Imbibe Magazine: Beer Bar Of The Year
In a few short years, Los Angeles has become a bonafied beer town, and Little Bear is the crown jewel of the city's suds scene. The beautiful, light-filled, Belgian-focused veed cafe brought serious beer to downtown L.A. last year, courtesy of local beerpreneur Ryan Sweeney and partner-chef Andre Guerrero... The Extensive and ever-changing selection of Belgian and Belgian-inspired brews reads like a beer lover's fantasy, and Sweeney has a lot of local grewing talent to draw from, too...
America’s 100 best beer bars: 2013
This Arts District spot gets points for style (Old World urban with a fresh coat of paint), but even more for its simply sick collection of always-changing Belgian and Belgian-inspired brews—think imported Caracole Saxo, Blind Ambition Belgian-style brown from nearby it-brewery Ladyface, and Brainless Corruption, a Belgo IPA collaboration from Salt Lake City’s Epic and the capital’s DC Brau.
Best Belgian Beer Bar 2012
In a region where hoppy beers reign, an establishment exclusive to Belgian beer and food is a welcome change. Distinguished yet casual, Little Bear fits in comfortably on Industrial Street in the Warehouse District downtown.
At the base of the looming lofts converted from toy factories, the spot's iconic red door opens to reveal a bright and airy interior. The well-appointed beer list offers a broad selection, from quality locals to rare imports, which change frequently. (It also alerts you to which kegs are on deck for tapping, which is an ingenious strategy to bring you in next week.) Plus, a dedicated list of sour beers will seduce any connoisseur. The fare is traditional Belgian meets modern American. Carbonnade de Flamande is perfectly at home next to a short-rib grilled cheese, and it's all the work of Ryan Sweeney (Surly Goat, Verdugo) and Andre Guerrero (Oinkster). Not long after you sit down, those IPAs you're used to beginning to seem like childish younger cousins, eager to be as sophisticated as their worldly European kin.
— Erika Bolden
Little Bear Awakens in Downtown Tomorrow
Oinkster and Maximiliano owner Andre Guerrero confirms that he’s opening the doors to his and Ryan Sweeney’s Little Bear tomorrow afternoon in Downtown, bringing the Belgian-and-U.S. bar-influenced menu we showed you last week to Industrial Street. The restaurant, which promises a “mind-blowing” beer selection takes over the former Royal Clayton’s space with a bigger, brighter new look.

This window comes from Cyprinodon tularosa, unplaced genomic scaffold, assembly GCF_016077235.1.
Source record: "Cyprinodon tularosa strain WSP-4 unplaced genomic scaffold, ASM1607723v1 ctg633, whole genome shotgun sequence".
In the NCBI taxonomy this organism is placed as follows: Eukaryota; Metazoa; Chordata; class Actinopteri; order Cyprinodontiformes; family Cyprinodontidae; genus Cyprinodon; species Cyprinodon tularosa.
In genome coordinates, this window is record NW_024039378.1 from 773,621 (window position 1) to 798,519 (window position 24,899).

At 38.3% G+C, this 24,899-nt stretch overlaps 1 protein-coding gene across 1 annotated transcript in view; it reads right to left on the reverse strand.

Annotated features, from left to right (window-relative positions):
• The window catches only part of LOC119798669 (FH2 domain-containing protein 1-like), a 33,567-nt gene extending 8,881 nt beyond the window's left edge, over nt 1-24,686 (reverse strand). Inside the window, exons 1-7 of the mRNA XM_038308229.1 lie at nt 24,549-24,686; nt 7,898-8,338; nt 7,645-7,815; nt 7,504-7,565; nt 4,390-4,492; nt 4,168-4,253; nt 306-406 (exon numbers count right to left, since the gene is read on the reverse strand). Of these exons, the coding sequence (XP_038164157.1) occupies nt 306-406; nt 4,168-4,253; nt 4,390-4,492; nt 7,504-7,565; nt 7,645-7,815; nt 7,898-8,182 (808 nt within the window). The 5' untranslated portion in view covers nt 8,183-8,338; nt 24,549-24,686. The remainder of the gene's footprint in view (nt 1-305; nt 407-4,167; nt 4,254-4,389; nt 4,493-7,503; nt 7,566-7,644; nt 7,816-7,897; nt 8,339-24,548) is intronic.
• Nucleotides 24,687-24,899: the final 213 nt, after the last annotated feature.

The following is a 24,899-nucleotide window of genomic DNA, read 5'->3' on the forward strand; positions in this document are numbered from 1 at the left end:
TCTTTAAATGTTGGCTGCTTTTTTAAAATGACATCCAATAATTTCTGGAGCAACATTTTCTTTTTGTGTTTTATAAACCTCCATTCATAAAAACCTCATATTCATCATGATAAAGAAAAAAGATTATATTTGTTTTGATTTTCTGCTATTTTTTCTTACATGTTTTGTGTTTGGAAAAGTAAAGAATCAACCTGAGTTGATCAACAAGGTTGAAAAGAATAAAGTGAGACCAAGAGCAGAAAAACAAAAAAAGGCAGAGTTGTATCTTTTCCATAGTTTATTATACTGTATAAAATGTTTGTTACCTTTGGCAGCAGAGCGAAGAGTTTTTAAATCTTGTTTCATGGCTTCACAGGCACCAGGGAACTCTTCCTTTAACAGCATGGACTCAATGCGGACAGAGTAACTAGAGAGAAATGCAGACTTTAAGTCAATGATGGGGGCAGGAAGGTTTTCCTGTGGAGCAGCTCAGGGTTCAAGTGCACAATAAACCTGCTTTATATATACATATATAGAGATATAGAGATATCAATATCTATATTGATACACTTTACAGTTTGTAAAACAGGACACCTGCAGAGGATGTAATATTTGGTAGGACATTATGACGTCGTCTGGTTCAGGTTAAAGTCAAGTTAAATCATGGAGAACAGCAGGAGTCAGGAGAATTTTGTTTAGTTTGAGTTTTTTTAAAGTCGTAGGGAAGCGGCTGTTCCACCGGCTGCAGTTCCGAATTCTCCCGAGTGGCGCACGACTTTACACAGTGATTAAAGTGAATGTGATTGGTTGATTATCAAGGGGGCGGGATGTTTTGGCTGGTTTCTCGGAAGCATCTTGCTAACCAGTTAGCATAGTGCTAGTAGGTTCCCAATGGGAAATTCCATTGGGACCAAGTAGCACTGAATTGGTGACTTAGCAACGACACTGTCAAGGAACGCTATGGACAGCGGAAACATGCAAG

— Hadley Tomicki
In Bruges, Envisioning Belgium through a Downtown L.A. prism
This Little Bear crossed the ocean. What began as a beer lovers' bar in the Belgian city of Bruges has now been replicated in our own Downtown Arts District. There, beer mavens Ryan Sweeney and Brandon Bradford (The Surly Goat, Verdugo Bar) teamed with chef Andre Guerrero (The Oinkster, Maximiliano) on the new bar and restaurant located at the base of the Toy Factory Lofts.
The space features a high ceiling, both canary-yellow and concrete walls, and a serpentine bar painted with hop leaves. Sitting at that bar, you'll have your choice of beers sourced from the Belgian motherland, plus Belgian-inspired American breweries like Russian River and The Bruery. To accompany your beer, Guerrero has assembled L.A.'s most comprehensive menu of Belgian dishes...
— Willy Blackmore
Little Bear (Los Angeles, CA)
Hot on the heels of Govind Armstrong's Post & Beam is another new opening for 2012: Little Bear, a new Belgian-esque bar and beer cafe in Downtown, situated in the former space of Royal Clayton's, right across the street from Church & State. The bar/restaurant is the work of longstanding LA chef Andre Guerrero and Ryan Sweeney (The Surly Goat, Verdugo Bar), and debuted just past the New Year on January 6th...
About the Chef: Guerrero was born in Quezon City, Philippines, one of 10 children of Liwayway and Ruben Guerrero. His grandfather came from Lyon, France, and served as the Philippines' first French consul general, thus exposing Guerrero to the consul's bevy of French and Chinese chefs at a young age. However, his family ended up moving to the US when he was six, settling in the Glassell Park neighborhood of Los Angeles. Here, under the tutelage of his parents, both of whom were great cooks (with his father specializing in pastry), Guerrero further solidified his passion for food and dining...